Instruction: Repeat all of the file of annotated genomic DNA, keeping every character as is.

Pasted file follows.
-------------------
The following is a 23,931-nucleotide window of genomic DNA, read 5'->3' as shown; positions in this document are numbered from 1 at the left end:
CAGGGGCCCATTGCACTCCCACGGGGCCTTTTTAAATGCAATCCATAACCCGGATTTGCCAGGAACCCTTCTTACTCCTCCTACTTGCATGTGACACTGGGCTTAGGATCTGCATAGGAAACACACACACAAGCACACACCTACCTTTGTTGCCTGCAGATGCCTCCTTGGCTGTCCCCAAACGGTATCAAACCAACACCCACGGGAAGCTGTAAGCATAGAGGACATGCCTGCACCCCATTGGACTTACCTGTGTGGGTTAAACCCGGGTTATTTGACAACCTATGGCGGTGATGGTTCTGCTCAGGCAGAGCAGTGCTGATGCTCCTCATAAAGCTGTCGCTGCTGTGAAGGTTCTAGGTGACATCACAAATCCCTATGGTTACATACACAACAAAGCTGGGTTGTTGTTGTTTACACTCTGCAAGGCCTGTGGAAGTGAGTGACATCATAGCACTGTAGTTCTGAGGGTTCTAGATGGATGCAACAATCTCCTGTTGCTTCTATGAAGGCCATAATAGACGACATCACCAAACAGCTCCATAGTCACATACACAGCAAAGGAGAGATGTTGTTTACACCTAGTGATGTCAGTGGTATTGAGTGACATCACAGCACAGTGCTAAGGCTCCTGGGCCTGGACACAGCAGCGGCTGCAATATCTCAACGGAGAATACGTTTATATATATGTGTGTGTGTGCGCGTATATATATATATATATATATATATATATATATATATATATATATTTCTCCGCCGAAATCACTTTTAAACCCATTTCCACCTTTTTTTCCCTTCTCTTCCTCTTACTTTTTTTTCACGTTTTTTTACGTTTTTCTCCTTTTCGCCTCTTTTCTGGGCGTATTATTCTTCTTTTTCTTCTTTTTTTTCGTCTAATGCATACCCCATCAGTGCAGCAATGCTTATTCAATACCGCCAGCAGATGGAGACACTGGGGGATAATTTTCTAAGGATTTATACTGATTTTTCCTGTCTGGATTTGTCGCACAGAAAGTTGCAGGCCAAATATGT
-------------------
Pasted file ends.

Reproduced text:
The following is a 23,931-nucleotide window of genomic DNA, read 5'->3' as shown; positions in this document are numbered from 1 at the left end:
CAGGGGCCCATTGCACTCCCACGGGGCCTTTTTAAATGCAATCCATAACCCGGATTTGCCAGGAACCCTTCTTACTCCTCCTACTTGCATGTGACACTGGGCTTAGGATCTGCATAGGAAACACACACACAAGCACACACCTACCTTTGTTGCCTGCAGATGCCTCCTTGGCTGTCCCCAAACGGTATCAAACCAACACCCACGGGAAGCTGTAAGCATAGAGGACATGCCTGCACCCCATTGGACTTACCTGTGTGGGTTAAACCCGGGTTATTTGACAACCTATGGCGGTGATGGTTCTGCTCAGGCAGAGCAGTGCTGATGCTCCTCATAAAGCTGTCGCTGCTGTGAAGGTTCTAGGTGACATCACAAATCCCTATGGTTACATACACAACAAAGCTGGGTTGTTGTTGTTTACACTCTGCAAGGCCTGTGGAAGTGAGTGACATCATAGCACTGTAGTTCTGAGGGTTCTAGATGGATGCAACAATCTCCTGTTGCTTCTATGAAGGCCATAATAGACGACATCACCAAACAGCTCCATAGTCACATACACAGCAAAGGAGAGATGTTGTTTACACCTAGTGATGTCAGTGGTATTGAGTGACATCACAGCACAGTGCTAAGGCTCCTGGGCCTGGACACAGCAGCGGCTGCAATATCTCAACGGAGAATACGTTTATATATATGTGTGTGTGTGCGCGTATATATATATATATATATATATATATATATATATATATATATATTTCTCCGCCGAAATCACTTTTAAACCCATTTCCACCTTTTTTTCCCTTCTCTTCCTCTTACTTTTTTTTCACGTTTTTTTACGTTTTTCTCCTTTTCGCCTCTTTTCTGGGCGTATTATTCTTCTTTTTCTTCTTTTTTTTCGTCTAATGCATACCCCATCAGTGCAGCAATGCTTATTCAATACCGCCAGCAGATGGAGACACTGGGGGATAATTTTCTAAGGATTTATACTGATTTTTCCTGTCTGGATTTGTCGCACAGAAAGTTGCAGGCCAAATATGT